The most rewarding thing for me so far is the acceptance. The film has really set a new standard, not only in Nigeria, but among the other filmmakers from other regions. Don’t forget that the film got ten nominations at the most prestigious African Movie Academy Awards and won five. And the dream of an average filmmaker is to win Best Picture category in any awards. I’m glad that the film has really travelled around to so many film festivals. And as a matter of fact, it was in competition, official selection and competition in some of them like FESPACO, Pan African Film festival, etc. Any time a festival is doing a retrospective on Nollywood, they are always inviting the film to be able to differentiate between the normal Nollywood style, and the New Nollywood, that is what I call it.
What kind of feedback have you gotten at other film festivals?
I realized after the screening, a lot of people want to wait for question and answer, to find out how we were able to do the film. Most of them seem surprised that such a high quality film could come out of Nigeria. An example is [Kenyan author] Ngugi [wa Thiong’o] when we were in Pan-African film festival. He came with his wife, and they stayed and watched the whole film and they stayed for the question and answer. And he stood up to commend the film by saying that he feels so proud to be an African, and he wrote me a letter, recommending the film to another film festival, saying he has not seen such in a long time, even as a writer, he feels so impressed. And that is like the review from every festival we’ve been. Amakula, Rotterdam, the talent contest at Berlin, New York Africa Film Festival, Tarifa in Spain and the other ones. The same thing at FESPACO, a lot of people stayed and wanted to find out, so it has been good.
So, right now, we are actually at FESPACO, and you were put in the video category rather than the main competition. Would you like to talk about that?
Well, that’s like strange, because all the festivals we’ve been to, the film has always in the same category with every film, even films from Hollywood. Even big budget films worth 50 million dollars fall into the same category with this film. So it’s going to be the first time that there will be a segment for video and for 35 mm. I mean, in this age and time, a lot of people would rather shoot on cheaper format but still achieve the same high quality. A good film is a good film regardless on what format it is being shot. If it looks good, it looks good. If it sounds good, it sounds good. There are no two ways to it. So I don’t think that is fair, and I don’t think that should continue. A lot of people were bitter about this, not just me. I met with other filmmakers, and a lot of them seemed to have a bit of issue with such decision.
You had also earlier talked about distribution of the film. Are you planning to release it anytime soon on video.
Yeah, we are now working on dvd release. We are discussing with the distribution company. Already we are in the middle of signing the agreement, and hopefully it should be out by April. Every copy will be encrypted, and it’s going to be well circulated. We have regional distributors, national distributors in the north, south, east, west part of Nigeria. It’s going to be all over Africa, UK, and it’s going to be online as well. So, I mean, we can rest assured that an average Nigerian will have access to the film.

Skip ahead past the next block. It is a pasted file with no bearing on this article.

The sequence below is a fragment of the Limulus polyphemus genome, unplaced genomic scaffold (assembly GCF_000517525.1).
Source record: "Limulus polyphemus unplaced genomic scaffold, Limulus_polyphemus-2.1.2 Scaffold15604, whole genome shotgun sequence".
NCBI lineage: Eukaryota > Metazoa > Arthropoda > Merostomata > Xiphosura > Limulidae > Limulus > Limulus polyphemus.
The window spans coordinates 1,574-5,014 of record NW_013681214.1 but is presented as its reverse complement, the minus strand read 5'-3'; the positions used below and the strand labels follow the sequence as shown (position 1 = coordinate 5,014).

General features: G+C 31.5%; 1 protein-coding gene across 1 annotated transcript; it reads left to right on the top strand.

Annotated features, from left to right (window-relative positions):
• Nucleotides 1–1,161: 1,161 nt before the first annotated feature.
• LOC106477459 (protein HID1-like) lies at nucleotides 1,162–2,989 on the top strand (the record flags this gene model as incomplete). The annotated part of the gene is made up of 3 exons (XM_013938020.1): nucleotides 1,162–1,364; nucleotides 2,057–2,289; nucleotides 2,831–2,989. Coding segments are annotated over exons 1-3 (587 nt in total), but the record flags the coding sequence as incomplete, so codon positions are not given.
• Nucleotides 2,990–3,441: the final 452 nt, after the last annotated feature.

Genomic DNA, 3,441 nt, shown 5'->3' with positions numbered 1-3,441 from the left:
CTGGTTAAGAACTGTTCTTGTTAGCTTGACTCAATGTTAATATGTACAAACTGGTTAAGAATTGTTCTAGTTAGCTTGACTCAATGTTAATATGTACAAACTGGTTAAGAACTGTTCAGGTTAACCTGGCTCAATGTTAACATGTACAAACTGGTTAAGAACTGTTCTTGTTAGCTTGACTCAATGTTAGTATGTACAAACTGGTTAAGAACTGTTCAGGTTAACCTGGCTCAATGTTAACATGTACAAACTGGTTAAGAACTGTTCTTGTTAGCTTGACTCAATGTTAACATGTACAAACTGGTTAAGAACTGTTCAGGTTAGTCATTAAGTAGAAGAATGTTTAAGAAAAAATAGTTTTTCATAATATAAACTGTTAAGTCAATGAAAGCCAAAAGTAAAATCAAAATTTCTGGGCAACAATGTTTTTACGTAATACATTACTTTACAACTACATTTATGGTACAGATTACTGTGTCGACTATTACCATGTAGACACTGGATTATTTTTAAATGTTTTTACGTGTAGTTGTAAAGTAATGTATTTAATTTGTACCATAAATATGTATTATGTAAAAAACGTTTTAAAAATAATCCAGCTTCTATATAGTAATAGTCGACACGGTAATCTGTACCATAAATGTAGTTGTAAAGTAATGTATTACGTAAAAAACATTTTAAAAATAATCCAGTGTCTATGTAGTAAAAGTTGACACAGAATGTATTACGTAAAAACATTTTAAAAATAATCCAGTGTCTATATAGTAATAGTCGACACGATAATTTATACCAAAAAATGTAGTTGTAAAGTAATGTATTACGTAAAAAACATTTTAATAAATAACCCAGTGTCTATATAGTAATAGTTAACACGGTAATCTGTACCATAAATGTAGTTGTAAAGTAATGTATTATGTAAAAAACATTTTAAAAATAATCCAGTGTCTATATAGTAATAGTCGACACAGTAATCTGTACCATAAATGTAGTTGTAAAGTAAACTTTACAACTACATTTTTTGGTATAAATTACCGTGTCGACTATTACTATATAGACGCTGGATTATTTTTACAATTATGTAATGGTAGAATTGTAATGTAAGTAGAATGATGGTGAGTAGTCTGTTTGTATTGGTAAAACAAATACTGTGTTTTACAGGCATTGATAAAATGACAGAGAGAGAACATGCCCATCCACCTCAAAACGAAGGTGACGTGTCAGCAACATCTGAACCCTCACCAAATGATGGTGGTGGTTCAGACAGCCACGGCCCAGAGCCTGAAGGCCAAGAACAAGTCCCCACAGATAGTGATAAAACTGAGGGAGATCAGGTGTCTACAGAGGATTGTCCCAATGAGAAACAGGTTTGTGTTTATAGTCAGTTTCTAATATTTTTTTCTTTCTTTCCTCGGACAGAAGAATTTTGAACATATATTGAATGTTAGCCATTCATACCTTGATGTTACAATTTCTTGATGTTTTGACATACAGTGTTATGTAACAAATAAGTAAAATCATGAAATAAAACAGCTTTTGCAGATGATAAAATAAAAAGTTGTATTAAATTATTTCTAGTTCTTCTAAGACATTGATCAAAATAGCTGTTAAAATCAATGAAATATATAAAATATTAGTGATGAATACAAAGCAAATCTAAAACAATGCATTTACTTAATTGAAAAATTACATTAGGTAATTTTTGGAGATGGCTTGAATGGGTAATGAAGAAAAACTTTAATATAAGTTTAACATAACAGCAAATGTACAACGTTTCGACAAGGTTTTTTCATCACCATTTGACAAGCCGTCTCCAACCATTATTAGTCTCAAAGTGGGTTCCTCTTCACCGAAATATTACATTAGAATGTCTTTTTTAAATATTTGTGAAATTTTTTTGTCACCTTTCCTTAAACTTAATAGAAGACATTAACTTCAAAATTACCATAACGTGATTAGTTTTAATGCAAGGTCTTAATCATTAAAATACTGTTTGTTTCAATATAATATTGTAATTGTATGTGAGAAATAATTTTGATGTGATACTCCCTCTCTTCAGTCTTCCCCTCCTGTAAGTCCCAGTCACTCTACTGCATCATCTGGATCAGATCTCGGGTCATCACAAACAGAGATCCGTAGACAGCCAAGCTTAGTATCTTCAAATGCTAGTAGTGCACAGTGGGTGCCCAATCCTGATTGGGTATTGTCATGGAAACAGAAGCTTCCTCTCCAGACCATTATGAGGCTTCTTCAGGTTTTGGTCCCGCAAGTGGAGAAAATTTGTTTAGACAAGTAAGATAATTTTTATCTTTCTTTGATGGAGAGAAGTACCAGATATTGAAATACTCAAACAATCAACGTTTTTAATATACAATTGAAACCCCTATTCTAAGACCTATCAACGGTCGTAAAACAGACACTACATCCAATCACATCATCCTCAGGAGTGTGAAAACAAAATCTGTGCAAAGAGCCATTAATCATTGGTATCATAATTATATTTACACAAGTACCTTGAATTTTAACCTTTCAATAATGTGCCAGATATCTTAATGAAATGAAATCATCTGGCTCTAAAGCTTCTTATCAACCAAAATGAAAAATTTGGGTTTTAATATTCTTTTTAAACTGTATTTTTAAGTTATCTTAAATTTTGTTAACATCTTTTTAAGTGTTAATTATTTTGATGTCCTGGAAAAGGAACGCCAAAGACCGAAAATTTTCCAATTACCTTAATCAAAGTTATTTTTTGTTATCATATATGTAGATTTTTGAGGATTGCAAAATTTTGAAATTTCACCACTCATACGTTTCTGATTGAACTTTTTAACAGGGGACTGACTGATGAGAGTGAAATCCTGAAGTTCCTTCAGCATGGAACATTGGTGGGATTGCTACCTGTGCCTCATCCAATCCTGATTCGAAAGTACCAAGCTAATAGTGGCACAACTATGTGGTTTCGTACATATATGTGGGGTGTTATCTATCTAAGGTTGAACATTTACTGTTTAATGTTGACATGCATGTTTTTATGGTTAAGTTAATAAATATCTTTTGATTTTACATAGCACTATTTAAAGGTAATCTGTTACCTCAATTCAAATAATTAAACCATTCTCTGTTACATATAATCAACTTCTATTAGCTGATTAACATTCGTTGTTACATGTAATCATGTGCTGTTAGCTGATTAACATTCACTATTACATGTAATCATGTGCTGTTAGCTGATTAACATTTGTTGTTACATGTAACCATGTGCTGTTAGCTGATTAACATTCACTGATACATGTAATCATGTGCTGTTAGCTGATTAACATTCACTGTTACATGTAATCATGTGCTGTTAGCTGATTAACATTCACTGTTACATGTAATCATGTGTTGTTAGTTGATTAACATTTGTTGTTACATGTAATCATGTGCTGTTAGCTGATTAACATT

To you, what are the major challenges of Nollywood, what does Nollywood need to do to go to the next level?
I think there is a lot of training [needed] within the industry, because a lot of people would rather say, we need infrastructure, we need sets and studios, and stuff like that. But what is the essence of building all those things if we don’t have people who will run them? Aside from training, there is need for a lot of support on government side. And that is why I’m glad that the president just channeled some money, two hundred million dollars toward the entertainment industry because that will help people who’ve really gotten trained and a good business plan to really benefit from such a gesture. I believe strongly that will take the industry to the next level. Especially if the money is given to the right people who can utilize it. Like, let’s say distribution, for example. There are quite a number of people who are trying to set up a proper distribution framework, from cinema to dvd and pay-tv, and all of it. So, if all those people can benefit, then content-providers as well, if they can benefit from this, I think it can change the industry. Distribution, I believe, is our major, major challenge. If we have all these benefits in place, I believe it will help change the industry.
So you suggest government set up structures that would allow people to make use of that?
The government doesn’t necessarily have to set up structures. But I mentioned the two hundred and fifty million dollars which the president has put in entertainment for people to apply for a loan. It’s not a grant, it’s a loan, but it’s only going to be subject to single-figure interest rates. So, instead of going to a bank where you have to pay 20-30 percent, this one will really help the industry.
Is there any major thing that you would like to tell other Nollywood filmmakers or young filmmakers starting out if they want to get to the place you are now.